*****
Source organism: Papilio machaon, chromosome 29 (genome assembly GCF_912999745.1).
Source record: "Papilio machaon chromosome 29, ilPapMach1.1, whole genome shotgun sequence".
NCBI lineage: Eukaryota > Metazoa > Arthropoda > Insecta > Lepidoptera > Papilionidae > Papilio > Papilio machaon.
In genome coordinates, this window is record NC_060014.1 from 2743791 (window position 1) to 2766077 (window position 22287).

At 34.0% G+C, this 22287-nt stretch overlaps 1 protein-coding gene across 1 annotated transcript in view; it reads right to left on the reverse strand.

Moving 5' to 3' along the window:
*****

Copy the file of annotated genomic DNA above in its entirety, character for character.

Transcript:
Source organism: Papilio machaon, chromosome 29 (genome assembly GCF_912999745.1).
Source record: "Papilio machaon chromosome 29, ilPapMach1.1, whole genome shotgun sequence".
NCBI lineage: Eukaryota > Metazoa > Arthropoda > Insecta > Lepidoptera > Papilionidae > Papilio > Papilio machaon.
In genome coordinates, this window is record NC_060014.1 from 2743791 (window position 1) to 2766077 (window position 22287).

At 34.0% G+C, this 22287-nt stretch overlaps 1 protein-coding gene across 1 annotated transcript in view; it reads right to left on the reverse strand.

Moving 5' to 3' along the window: